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Also Known As: The Big Mouth, Margaret Teresa Yvonne Reed, Martha The Mouth Died: October 19, 1994
Born: August 27, 1916 Cause of Death:
Birth Place: Butte, Montana, USA Profession: actor, singer, comedian, vaudevillian

Biography CLOSE THE FULL BIOGRAPHY

Few entertainers would embrace a nickname like "The Big Mouth," but singer-actress Martha Raye was a very good sport. Of course, what some considered a physical detriment was ultimately a key source of her power as a singer and appeal as a comedienne. She first earned significant attention on Broadway and was soon part of the talent roster at Paramount, where Raye became the go-to girl for loud and obnoxious characters. The majority of her motion picture credits came in rather disposable fare, but there were occasional gems, notably the anarchic comedy classic "Hellzapoppin'" (1941) and Charlie Chaplin's superb dark farce "Monsieur Verdoux" (1947). In later years, Raye worked mostly on the small screen and toplined her own vehicle, "The Martha Raye Show" (NBC, 1954-56). One of her most lasting contributions was as a tireless USO entertainer. Over the course of three wars, Raye travelled extensively and sang for thousands of American soldiers. She also gained a degree of new recognition as the ubiquitous spokeswoman for Polident Denture Cleaner from the 1970s on. Unfortunately, her life out of the spotlight was often troubled and she went through seven marriages and a suicide attempt before enduring...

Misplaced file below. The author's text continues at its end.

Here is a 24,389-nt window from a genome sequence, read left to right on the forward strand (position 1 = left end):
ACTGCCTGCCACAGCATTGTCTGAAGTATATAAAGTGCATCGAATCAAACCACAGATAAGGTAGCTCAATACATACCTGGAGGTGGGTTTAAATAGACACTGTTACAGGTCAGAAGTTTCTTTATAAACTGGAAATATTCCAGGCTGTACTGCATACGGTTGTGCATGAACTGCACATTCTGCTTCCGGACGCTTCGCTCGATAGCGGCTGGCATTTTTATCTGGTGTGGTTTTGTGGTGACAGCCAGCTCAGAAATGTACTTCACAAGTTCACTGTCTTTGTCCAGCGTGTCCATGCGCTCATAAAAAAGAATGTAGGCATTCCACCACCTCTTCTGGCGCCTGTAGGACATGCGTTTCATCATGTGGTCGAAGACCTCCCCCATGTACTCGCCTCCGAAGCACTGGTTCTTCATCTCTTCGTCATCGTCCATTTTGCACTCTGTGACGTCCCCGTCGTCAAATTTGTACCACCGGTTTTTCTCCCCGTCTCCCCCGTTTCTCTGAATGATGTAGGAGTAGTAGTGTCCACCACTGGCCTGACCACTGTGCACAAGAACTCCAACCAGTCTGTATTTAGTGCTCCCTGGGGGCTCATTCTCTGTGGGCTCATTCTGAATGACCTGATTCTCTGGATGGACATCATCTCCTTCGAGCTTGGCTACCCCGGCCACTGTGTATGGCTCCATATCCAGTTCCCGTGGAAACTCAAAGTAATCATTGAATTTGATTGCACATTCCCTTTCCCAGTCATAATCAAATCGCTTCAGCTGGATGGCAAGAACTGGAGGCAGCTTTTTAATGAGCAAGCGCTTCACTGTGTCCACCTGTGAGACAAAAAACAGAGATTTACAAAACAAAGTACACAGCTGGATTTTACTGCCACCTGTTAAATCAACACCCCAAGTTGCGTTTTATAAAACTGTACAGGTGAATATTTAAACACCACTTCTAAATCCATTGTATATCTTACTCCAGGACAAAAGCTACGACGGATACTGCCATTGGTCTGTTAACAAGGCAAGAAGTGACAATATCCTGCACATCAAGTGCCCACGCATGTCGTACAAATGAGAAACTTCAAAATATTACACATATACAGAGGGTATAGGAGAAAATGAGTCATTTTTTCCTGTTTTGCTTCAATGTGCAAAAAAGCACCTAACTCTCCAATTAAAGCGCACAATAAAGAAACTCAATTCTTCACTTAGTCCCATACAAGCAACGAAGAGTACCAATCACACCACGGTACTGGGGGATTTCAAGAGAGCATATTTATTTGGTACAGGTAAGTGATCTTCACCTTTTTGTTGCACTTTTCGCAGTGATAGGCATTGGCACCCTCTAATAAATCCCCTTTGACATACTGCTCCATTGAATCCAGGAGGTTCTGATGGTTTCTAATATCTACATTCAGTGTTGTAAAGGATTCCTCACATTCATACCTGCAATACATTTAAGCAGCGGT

Few entertainers would embrace a nickname like "The Big Mouth," but singer-actress Martha Raye was a very good sport. Of course, what some considered a physical detriment was ultimately a key source of her power as a singer and appeal as a comedienne. She first earned significant attention on Broadway and was soon part of the talent roster at Paramount, where Raye became the go-to girl for loud and obnoxious characters. The majority of her motion picture credits came in rather disposable fare, but there were occasional gems, notably the anarchic comedy classic "Hellzapoppin'" (1941) and Charlie Chaplin's superb dark farce "Monsieur Verdoux" (1947). In later years, Raye worked mostly on the small screen and toplined her own vehicle, "The Martha Raye Show" (NBC, 1954-56). One of her most lasting contributions was as a tireless USO entertainer. Over the course of three wars, Raye travelled extensively and sang for thousands of American soldiers. She also gained a degree of new recognition as the ubiquitous spokeswoman for Polident Denture Cleaner from the 1970s on. Unfortunately, her life out of the spotlight was often troubled and she went through seven marriages and a suicide attempt before enduring some truly sad final years. Whether belting out a standard like "That Old Black Magic" or doing sketch comedy, Raye was a larger than life personality who loved to perform and that energy and enthusiasm made her a favorite with the public for more than five decades.